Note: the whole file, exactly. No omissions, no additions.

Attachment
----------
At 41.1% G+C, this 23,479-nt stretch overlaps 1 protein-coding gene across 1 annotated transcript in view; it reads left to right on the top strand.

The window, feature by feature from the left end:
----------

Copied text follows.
At 41.1% G+C, this 23,479-nt stretch overlaps 1 protein-coding gene across 1 annotated transcript in view; it reads left to right on the top strand.

The window, feature by feature from the left end: